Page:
Brennan also points out, contrary to much conventional wisdom, that King was not an advocate of absolute non-violence, but merely supported it as a strategy for the civil rights movement on tactical grounds:
King was not a pacifist. He believed violence in self-defense and in defense of others is permissible. He owned firearms for self-protection and even tried to get a concealed carry permit. And, as we saw, he needed those firearms because he received constant death threats and was in fact murdered.
King defended nonviolence on strategic grounds for the purpose of changing the law. He argued that if activists fought back against the police–even if they thought the police had it coming–by returning violence for violence, the public would probably side with the police and the government against the people. He thought the public would condemn the activists and their cause. In contrast, but refusing to fight back, the victims of injustice could win the public’s support and possibly even the sympathy (or “friendship,” King says) of those attacking them.
While King was not, on principle opposed to all violent resistance to injustice, it is important to emphasize that he did oppose violence targeting innocent civilians, including that caused by rioting. In 1968, he warned that “riots are socially destructive and self-defeating” and that, “[e]very time a riot develops, it helps George Wallace.” He opposed the riots of his own time on both moral and instrumental grounds. While we cannot know for sure, it seems likely he would have felt the same way about the last year’s riots in the wake of the brutal killing of George Floyd by Minneapolis police.
The obvious criticism of views like King’s is that many people may have poor judgment about which laws are unjust. For example, the people who stormed the Capitol on January 6, 2021 likely believed that enforcement of the laws against doing so would be unjust, because (in their view) Donald Trump had a right to stay in power. Similarly, terrorists often believe they are justified in violating laws against murder and assault.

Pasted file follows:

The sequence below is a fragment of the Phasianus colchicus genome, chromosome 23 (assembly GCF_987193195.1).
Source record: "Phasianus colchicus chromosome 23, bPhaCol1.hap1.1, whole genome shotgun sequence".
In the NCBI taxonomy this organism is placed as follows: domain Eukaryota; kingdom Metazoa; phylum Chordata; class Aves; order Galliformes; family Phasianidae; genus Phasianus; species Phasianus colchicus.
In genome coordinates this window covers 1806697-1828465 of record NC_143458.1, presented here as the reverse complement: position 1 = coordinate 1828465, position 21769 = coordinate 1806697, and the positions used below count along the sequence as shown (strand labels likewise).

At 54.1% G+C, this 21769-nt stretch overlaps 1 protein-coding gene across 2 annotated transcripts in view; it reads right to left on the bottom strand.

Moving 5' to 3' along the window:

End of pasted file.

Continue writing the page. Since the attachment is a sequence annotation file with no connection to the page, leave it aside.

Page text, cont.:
But the risk that individual citizens may be mistaken about matters of justice has to be balanced against the danger that government can be wrong about such things, as well. Even in democratic societies, there is a long and awful history of the latter. Throughout American history, many more people have been killed and oppressed by unjust exercises of government power than by individuals acting on mistaken assumptions about which laws are morally defensible. The toll of slavery and segregation (both imposed by law) alone easily outweighs that of all morally motivated private disobedience to law combined. The extent to which people should defer to the government’s judgment on questions of justice depends heavily on how good that judgment is. All too often, the answer is that it is, at best, highly unreliable.
Even when governments are acting unjustly, there should nonetheless – for reasons well-articulated by King’s critique of riots – be a very strong presumption against violent action that might harm innocents. But the threshold for defensible peaceful disobedience is much lower.
King’s views on the ethics of disobeying laws do not definitively settle the debate over this age-old question. Even a great historic icon like King was not infallible, and could be wrong on some issues. Still, his positions are well-worth exploring, and have obvious continuing relevance, even many years after his tragic death.
UPDATE: I have made a few additions to this post.